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The PSNet Collection: All Content

The AHRQ PSNet Collection comprises an extensive selection of resources relevant to the patient safety community. These resources come in a variety of formats, including literature, research, tools, and Web sites. Resources are identified using the National Library of Medicine’s Medline database, various news and content aggregators, and the expertise of the AHRQ PSNet editorial and technical teams.

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Displaying 1 - 14 of 14 Results
Kane RL, Huckfeldt P, Tappen R, et al. JAMA Intern Med. 2017;177:1257-1264.
Reducing acute care hospitalizations from nursing homes is a patient safety priority. This cluster-randomized controlled trial compared a multimodal quality improvement intervention at long-term care facilities and found no difference in the rate of acute care hospitalizations compared to usual nursing home care. These results emphasize the challenge of improving safety outcomes in real-world clinical settings.
WebM&M Case December 1, 2013
Following a lengthy hospitalization, an elderly woman was admitted to a skilled nursing facility for further care, where staff expressed concern about the complexity of the patient's illness. A few days later, the patient developed a fever and shortness of breath, prompting readmission to the acute hospital.
Wagner LM, Castle NG, Handler S. Geriatr Nurs. 2013;34:112-5.
Safety problems—particularly medication errors—are common in nursing homes and other long-term care settings. Prior studies have also shown that safety culture in long-term care settings is generally poor. One manifestation of poor safety culture can be that errors go unreported, and this survey of nearly 400 nursing homes found evidence confirming that substandard error reporting is a problem in long-term care. Few nursing homes surveyed used computerized methods to report errors or to monitor adverse event data, and respondents reported both technological and cultural barriers to voluntary error reporting. As most nursing homes also did not use computerized provider order entry or any other form of electronic medical record, the authors recommend more widespread adoption of health information technology in general, and error reporting systems specifically, in the long-term care setting. One such system for voluntarily reporting medication errors has been successfully implemented in nursing homes in North Carolina.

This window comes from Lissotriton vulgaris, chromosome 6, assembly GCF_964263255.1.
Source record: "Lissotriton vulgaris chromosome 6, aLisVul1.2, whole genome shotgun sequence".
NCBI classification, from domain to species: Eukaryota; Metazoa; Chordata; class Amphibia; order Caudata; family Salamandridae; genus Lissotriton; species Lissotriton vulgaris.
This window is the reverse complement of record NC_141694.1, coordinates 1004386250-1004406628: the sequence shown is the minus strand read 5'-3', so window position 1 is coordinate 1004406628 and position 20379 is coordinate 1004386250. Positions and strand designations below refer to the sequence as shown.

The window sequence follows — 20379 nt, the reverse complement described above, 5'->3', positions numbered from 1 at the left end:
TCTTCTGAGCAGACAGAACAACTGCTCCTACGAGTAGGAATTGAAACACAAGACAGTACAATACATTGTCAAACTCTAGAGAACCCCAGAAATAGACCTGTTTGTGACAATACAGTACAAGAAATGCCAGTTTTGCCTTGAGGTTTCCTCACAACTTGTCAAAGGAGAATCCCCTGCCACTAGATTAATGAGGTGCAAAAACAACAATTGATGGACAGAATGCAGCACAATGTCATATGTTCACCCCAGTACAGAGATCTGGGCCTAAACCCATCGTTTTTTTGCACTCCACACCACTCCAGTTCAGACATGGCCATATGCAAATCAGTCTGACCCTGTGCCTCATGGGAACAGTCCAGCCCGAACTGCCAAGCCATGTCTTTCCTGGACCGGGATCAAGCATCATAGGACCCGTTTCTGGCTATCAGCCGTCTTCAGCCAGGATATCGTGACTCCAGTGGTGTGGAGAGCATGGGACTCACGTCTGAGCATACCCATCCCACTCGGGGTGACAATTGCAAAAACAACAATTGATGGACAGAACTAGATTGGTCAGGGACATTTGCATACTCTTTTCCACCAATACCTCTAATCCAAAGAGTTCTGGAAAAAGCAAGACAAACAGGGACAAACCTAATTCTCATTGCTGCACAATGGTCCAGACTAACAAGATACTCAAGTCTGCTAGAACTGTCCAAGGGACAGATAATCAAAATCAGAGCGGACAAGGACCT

Castle NG, Wagner LM, Ferguson J, et al. Journal of Applied Gerontology. 2012;33.
In this study, nursing homes that received hand hygiene deficiency citations were more likely to have low staffing levels or to have received other citations for poor quality of care.
Kim H, Capezuti E, Kovner C, et al. Gerontologist. 2010;50:810-20.
Recent efforts to withhold payment for certain preventable adverse events have increased the importance of determining whether such conditions are present on admission to the hospital. This study found that, if the present-on-admission indicator was not used, the AHRQ Patient Safety Indicators overestimated the incidence of postoperative complications.
Castle NG, Wagner LM, Perera S, et al. J Patient Saf. 2010;64:59-67.
Measuring and improving the culture of safety are essential to safety improvement activities. AHRQ developed the Nursing Home Survey on Patient Safety Culture to specifically assess safety climate in this setting, where nursing home residents are vulnerable to a host of safety issues including medication errors. This study mirrored prior research in documenting an overall poor level of safety culture in a sample of 40 nursing homes. Administrators and managers had a more positive perception of safety culture than did frontline personnel, also similar to prior research. Suboptimal communication between nurses and physicians has been implicated as a driver of poor safety climate in nursing homes.